B2 master
    >>>>>>> 1905858068225d58f2f36fdce243bc2a663ced36
    

    The ======= separates content were inserted by Git to divide what is conflicting between the two branches.

    That and the beginning and ending markers also inserted by Git need to be removed before saving the file.

    At the bottom is the SHA1 commit ID.

  15. Remove lines added to end up with:

    A1
    B2 feature1
    ...
    

    NOTE: We keep the “feature1” version because that’s the change we typically want to make.

  16. Save the file.

  17. Add and commit the change:

    git add somefile.md && git commit -m"Fix B2"
    
  18. Resume:

    git imerge continue
    

    If you forgot to do a commit, you’ll see this message:

    [file]: needs merge
    
  19. Repeat the cycle of fixes above until you see:

    Merge is complete!
    
    
    BLAH QUESTION for Michael: Why does "B2 master" appear again?
    And seeminly out of order?
    
    
    A1
    <<<<<<< HEAD
    B2 master
    C3
    =======
    B2 feature1
    >>>>>>> 94e7ec48c4cd902c0512ae69ae44d8d9ffa057a2
    
    And so on:
    A1
    B2 feature1
    C3
    D4
    E5
    F6
    <<<<<<< HEAD
    G7 master
    =======
    G7 feature1
    >>>>>>> c4d21840f2bcd6cd51060b101dac9289b782fbde
    
    QUESTION: Why again?
    A1
    B2 feature1
    C3
    D4
    E5
    F6
    <<<<<<< HEAD
    G7 master
    H8
    =======
    G7 feature1
    >>>>>>> 303e8288568ecc67b7e8bc248359c32122a46808
    

The last one:

A1
B2 feature1
C3
D4
E5
F6
G7 feature1
H8
<<<<<<< HEAD
I9 master
=======
I9 feature1
>>>>>>> 195454a77bb6805954f70de5bb76879fe026210b
  

### Diagram

  1. Obtain a diagram to visualize:

    git imerge diagram
    

    An example of the output:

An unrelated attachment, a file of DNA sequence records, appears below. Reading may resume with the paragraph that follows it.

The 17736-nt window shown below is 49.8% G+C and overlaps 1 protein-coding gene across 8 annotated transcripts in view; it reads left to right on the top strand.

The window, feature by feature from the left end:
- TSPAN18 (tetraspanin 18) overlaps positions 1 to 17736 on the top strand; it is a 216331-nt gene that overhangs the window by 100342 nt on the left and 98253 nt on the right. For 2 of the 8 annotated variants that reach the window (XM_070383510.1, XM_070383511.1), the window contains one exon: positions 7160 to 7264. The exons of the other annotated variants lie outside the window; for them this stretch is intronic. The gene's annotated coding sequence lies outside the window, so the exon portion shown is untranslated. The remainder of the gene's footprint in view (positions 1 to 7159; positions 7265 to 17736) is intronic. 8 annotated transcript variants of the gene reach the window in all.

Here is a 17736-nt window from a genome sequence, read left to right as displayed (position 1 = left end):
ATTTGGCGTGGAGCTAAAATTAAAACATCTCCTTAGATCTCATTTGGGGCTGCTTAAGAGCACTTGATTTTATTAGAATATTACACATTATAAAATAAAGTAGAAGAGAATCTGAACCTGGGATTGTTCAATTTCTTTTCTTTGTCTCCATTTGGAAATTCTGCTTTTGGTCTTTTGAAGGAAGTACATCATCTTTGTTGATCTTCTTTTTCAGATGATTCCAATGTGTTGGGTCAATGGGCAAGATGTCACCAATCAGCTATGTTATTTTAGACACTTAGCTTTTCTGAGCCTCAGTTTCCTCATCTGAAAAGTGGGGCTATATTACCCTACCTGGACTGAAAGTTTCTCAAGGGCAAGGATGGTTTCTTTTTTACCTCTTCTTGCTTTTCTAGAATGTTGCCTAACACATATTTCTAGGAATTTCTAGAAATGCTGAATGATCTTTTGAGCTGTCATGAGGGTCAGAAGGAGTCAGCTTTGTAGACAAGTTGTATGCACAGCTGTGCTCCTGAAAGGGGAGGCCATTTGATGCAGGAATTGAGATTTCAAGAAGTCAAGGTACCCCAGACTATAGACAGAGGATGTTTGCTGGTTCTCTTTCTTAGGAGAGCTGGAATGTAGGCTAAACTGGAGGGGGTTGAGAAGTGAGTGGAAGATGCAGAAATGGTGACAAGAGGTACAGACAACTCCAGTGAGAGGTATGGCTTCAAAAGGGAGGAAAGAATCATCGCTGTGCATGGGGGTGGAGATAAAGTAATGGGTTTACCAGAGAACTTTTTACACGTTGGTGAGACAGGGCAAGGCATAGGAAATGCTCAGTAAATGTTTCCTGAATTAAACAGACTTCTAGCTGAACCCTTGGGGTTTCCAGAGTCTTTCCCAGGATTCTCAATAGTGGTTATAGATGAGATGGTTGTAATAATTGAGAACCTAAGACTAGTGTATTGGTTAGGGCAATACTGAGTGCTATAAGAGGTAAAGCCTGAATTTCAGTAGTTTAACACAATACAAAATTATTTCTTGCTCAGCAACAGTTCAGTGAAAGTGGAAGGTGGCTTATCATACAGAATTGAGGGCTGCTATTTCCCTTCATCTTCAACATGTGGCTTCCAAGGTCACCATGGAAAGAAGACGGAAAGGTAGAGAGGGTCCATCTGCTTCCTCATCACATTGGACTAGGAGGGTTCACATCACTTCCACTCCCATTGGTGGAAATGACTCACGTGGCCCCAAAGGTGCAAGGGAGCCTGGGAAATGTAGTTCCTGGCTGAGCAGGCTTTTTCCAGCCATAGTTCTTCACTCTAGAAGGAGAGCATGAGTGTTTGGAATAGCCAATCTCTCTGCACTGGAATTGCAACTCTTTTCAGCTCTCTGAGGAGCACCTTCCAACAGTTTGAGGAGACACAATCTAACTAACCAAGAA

**********
    *??|?????|
    *--+-----+
    *??|#?????
    *??|??????
    *??|??????
    *--+??????
     
    Key:
      |,-,+ = rectangles forming current merge frontier
             * = merge done manually
      . = merge done automatically
      # = conflict that is currently blocking progress
      @ = merge was blocked but has been resolved
      ? = no merge recorded
    

    Abort

  2. The same command is used to abandon the merge process for both the atraditional git merge and git-imerge:

    git merge --abort
    

    The difference is that the traditional git merge takes an “all or nothing” approach, and you wold have to start over.

    However, with git-imerge, unlike regular git merge, aborting does not abandon all previous changes because git-imerge has recorded each of the intermediate merges in additional separate branches.

    Therefore…

    Abort remove

  3. If you are using incremental merge and need to completely abort, remove the temporary branches git-imerge created:

    git imerge remove
    
  4. In either the traditional git merge and git imerge, get back to the branch you were in before starting merge. For example:

    git checkout master
    

    Interactive Merge Final Merge

  5. If you are using imerge, you can simplify commits for the permanent record, to omit the intermediate results (like a rebase):

    git imerge finish --goal=merge
    

    Verify

    By default, the steps above creates a new branch NAME that points at the result, and checks out that branch.

  6. See the branches:

    git branch -avv
    

    A sample response:

    
      
  7. See the final commit created by git-imerge:

    git log --decorate --graph --all
    

    The most recent log message for me:

           *   commit 02631c734be37a281a0676aaa851d58a11b904af (NAME)
    |\  Merge: 72fc5b9 8e2b346
    | | Author: Wilson Mar <wilsonmar@gmail.com>
    | | Date:   Thu Jun 1 18:33:44 2017 -0400
    | | 
    | |     Merge feature1 into master (using imerge)
    

Other merging solutions

Phil Price of Microsoft wrote Typescript “codelens” to provide a better display of merge conflicts in VS Code

Inspired by https://atom.io/packages/merge-conflicts for Atom

Resources

  • https://sethrobertson.github.io/GitFixUm/fixup.html

More

This is one of a series on Git, GitHub, and GitLab:

  1. Git and GitHub videos

  2. Why Git? (file-based backups vs Git clone)
  3. Git Markdown text
  4. Git basics (script)
  5. Git command shortcuts

  6. Git-client based workflows
  7. Git whoops (correct mistakes)
  8. Git rebase
  9. Git interactive merge (imerge)
  10. Git HEAD (Commitish references)
  11. Git commits with a Tag and Signature

  12. Git custom commands
  13. Git utilities
  14. Git hooks

  15. GitHub data security

  16. TFS vs GitHub
  17. GitHub REST API
  18. GitHub GraphQL API
  19. GitHub PowerShell API Programming
  20. GitHub GraphQL PowerShell Module